A federal judge has found that Zynga could be responsible for allegedly misleading business offers marketed to players of its popular Facebook games, setting the stage for a class-action lawsuit against the San Francisco-based company to move ahead.
The plaintiff in the case, Rebecca Swift, is one among the sad legions of gamers who have grown addicted at some point to Zynga's simple games, such as FarmVille, FrontierVille, and Mafia Wars. She alleges that she was scammed into participating in business offers in order to obtain "virtual cash" to spruce up her virtual Zynga estates, only to be unexpectedly billed by advertisers. (Check out TechCrunch's extensive coverage of the "ScamVille" scandal for more details.)
Zynga had argued that it was immune from the suit under Federal Communications Commission rules stating that Internet companies are not legally liable for content generated by third parties on their websites. But U.S. District Court Judge Saundra Brown Armstrong ruled that Zynga's offer of virtual cash in exchange for user participation in the misleading offers could make them liable.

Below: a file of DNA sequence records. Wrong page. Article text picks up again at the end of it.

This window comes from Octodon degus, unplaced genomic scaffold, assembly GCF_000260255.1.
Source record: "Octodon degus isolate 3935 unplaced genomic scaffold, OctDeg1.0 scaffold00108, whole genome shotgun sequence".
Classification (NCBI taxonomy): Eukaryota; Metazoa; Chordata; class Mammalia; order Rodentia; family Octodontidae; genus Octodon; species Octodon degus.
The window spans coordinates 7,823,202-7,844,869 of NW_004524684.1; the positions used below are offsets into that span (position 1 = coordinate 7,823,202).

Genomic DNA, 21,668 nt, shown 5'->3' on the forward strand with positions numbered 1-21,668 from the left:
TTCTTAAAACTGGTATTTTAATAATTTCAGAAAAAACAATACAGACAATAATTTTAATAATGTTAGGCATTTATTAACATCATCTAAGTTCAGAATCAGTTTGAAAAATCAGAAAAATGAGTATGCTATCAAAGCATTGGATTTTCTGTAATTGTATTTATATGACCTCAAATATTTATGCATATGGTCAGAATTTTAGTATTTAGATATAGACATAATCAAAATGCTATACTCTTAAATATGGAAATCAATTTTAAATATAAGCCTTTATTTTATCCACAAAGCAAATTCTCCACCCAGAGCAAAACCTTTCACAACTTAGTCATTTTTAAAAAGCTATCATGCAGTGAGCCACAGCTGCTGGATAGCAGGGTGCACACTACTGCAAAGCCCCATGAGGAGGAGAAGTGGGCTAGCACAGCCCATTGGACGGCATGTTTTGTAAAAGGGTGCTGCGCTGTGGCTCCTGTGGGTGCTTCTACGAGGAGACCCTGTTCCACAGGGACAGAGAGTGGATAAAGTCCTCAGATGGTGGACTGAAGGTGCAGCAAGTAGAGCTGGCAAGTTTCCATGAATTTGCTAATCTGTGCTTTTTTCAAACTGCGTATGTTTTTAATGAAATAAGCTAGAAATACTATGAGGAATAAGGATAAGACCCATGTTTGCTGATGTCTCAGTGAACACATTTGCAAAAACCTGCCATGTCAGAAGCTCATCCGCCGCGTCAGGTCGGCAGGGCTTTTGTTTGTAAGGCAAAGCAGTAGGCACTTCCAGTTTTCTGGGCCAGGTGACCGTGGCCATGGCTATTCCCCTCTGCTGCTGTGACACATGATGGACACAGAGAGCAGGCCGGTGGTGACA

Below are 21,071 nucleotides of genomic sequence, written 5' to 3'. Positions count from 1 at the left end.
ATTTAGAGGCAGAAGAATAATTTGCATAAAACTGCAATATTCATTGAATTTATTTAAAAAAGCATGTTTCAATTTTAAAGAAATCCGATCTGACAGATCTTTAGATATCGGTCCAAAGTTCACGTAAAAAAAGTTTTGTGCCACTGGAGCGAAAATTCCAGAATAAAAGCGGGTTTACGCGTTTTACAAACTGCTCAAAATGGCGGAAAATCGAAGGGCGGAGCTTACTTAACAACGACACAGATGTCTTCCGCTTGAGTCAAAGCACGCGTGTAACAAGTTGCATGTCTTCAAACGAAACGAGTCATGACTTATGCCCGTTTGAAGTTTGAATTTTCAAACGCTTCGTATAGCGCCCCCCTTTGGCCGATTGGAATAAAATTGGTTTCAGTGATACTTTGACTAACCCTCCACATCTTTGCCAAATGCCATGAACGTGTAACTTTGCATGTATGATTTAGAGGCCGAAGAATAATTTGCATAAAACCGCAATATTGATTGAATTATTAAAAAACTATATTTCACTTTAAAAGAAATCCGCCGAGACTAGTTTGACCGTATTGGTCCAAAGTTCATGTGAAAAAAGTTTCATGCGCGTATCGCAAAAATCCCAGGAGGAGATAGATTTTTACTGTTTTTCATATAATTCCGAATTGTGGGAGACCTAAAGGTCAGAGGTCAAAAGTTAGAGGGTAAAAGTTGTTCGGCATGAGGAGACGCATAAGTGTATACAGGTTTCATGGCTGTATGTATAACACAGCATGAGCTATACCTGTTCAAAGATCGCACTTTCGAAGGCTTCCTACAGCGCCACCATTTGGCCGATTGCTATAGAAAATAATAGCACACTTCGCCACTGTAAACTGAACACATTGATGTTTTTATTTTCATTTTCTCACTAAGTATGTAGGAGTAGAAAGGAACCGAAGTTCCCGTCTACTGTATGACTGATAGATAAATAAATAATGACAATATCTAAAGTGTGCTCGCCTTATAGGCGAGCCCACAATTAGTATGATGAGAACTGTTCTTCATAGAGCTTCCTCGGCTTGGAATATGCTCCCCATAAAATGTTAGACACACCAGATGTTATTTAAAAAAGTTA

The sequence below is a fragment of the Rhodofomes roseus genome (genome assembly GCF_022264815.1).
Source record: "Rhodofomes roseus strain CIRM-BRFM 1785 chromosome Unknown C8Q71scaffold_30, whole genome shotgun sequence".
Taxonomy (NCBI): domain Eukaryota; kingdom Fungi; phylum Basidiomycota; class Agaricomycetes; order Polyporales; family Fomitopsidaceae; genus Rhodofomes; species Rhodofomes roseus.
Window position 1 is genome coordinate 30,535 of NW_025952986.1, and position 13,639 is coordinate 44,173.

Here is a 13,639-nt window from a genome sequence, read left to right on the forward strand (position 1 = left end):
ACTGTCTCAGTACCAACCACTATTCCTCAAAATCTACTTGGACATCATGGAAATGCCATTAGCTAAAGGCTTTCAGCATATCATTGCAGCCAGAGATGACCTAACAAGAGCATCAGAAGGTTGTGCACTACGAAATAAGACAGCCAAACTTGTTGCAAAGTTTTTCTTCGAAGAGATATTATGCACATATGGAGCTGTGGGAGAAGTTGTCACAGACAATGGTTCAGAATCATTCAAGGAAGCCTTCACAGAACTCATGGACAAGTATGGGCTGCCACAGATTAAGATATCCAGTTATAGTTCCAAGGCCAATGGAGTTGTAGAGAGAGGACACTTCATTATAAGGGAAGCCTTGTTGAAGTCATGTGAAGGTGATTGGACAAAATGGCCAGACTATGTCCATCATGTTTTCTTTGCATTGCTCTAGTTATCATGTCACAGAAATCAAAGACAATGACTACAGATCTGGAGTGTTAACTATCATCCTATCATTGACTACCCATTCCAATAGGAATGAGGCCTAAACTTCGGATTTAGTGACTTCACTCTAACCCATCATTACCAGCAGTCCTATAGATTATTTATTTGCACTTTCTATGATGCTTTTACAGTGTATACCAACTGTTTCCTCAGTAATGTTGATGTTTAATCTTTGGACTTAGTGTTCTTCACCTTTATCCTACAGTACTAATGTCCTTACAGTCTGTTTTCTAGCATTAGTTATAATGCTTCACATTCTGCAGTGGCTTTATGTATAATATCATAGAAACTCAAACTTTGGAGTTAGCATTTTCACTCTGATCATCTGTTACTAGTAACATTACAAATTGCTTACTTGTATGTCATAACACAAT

Swift's complaint, Armstrong wrote, "alleges facts which, if proven, could support the conclusion that Zynga is responsible, in whole or in part, for creating or developing the special offers at issue."
The decision was issued out of the Oakland division of northern California's federal court.
We left messages with Zynga's media relations office seeking comment, and will bring you an update if we hear back.
UPDATE, 2:39 P.M.: In response to our request for comment, Zynga issued this statement from one of its lawyers, Jay Monahan: "We are disappointed that the Court has allowed the case to continue in the face of clear statutory immunity. The ads involved were created by third parties, not Zynga, and were removed more than a year ago, before the case was filed. We remain confident in our position and will continue to defend the case vigorously."
H/T | Courthouse News
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